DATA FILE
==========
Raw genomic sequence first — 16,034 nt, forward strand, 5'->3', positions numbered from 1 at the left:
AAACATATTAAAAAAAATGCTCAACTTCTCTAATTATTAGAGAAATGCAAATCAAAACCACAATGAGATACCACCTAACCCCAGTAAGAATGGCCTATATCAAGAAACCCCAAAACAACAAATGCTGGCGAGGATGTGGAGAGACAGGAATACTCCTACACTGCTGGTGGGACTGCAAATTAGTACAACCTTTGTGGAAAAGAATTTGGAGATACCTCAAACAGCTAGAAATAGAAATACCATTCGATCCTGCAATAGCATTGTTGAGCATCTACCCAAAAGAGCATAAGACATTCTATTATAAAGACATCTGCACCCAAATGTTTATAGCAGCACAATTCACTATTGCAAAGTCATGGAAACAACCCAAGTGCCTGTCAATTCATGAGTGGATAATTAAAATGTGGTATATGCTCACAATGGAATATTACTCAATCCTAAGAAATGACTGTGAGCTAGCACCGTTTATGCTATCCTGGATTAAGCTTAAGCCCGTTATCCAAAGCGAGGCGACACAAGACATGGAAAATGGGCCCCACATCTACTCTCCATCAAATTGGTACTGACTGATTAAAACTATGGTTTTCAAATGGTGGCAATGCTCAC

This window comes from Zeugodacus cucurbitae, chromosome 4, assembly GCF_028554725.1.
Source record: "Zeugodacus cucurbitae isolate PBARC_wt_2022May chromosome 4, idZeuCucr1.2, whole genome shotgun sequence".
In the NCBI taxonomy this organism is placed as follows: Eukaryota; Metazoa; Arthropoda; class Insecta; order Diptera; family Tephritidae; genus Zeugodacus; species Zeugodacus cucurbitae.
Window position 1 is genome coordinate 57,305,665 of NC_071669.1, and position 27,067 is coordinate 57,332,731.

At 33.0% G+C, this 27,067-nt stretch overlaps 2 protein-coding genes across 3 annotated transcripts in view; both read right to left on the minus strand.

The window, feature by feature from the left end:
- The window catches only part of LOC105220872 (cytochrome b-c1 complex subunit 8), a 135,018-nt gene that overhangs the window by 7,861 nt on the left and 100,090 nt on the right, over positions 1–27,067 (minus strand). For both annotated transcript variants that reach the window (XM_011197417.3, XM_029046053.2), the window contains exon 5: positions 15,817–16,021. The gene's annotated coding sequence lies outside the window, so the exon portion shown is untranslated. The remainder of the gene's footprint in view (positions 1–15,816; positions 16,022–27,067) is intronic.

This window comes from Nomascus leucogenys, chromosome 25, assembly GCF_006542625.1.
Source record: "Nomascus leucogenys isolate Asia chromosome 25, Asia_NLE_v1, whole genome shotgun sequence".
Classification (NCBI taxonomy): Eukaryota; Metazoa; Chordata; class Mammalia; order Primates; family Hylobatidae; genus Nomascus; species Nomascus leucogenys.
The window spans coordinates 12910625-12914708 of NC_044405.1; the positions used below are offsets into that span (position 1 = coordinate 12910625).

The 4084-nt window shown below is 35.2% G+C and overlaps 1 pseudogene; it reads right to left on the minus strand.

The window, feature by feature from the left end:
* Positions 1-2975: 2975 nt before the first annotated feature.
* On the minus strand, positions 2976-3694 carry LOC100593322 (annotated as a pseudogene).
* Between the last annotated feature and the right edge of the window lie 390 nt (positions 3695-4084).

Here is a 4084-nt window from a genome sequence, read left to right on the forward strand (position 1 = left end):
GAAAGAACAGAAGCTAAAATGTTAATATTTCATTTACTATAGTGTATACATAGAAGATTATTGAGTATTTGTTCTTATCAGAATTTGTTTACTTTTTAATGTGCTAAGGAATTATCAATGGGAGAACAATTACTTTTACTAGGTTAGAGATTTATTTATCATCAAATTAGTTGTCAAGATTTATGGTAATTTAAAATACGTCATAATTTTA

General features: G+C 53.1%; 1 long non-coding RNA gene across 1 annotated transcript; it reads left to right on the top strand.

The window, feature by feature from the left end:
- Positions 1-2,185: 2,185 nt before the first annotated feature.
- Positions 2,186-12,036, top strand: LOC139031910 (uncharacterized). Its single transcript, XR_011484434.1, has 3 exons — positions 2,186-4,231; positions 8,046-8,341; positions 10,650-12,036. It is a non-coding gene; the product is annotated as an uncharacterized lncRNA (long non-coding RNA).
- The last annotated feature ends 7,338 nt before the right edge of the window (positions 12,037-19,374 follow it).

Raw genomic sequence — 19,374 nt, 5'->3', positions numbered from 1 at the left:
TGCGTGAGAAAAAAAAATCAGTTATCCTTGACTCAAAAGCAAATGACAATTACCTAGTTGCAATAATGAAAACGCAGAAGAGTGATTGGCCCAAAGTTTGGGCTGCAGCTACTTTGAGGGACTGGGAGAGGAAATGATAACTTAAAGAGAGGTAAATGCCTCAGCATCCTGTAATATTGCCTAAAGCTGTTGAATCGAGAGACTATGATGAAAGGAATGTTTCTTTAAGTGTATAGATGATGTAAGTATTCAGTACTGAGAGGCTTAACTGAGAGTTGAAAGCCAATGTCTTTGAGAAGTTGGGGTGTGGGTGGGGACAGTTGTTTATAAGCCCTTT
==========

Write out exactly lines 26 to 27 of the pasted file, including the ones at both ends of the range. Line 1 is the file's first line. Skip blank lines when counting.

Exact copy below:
Raw genomic sequence — 19,374 nt, 5'->3', positions numbered from 1 at the left:
TGCGTGAGAAAAAAAAATCAGTTATCCTTGACTCAAAAGCAAATGACAATTACCTAGTTGCAATAATGAAAACGCAGAAGAGTGATTGGCCCAAAGTTTGGGCTGCAGCTACTTTGAGGGACTGGGAGAGGAAATGATAACTTAAAGAGAGGTAAATGCCTCAGCATCCTGTAATATTGCCTAAAGCTGTTGAATCGAGAGACTATGATGAAAGGAATGTTTCTTTAAGTGTATAGATGATGTAAGTATTCAGTACTGAGAGGCTTAACTGAGAGTTGAAAGCCAATGTCTTTGAGAAGTTGGGGTGTGGGTGGGGACAGTTGTTTATAAGCCCTTT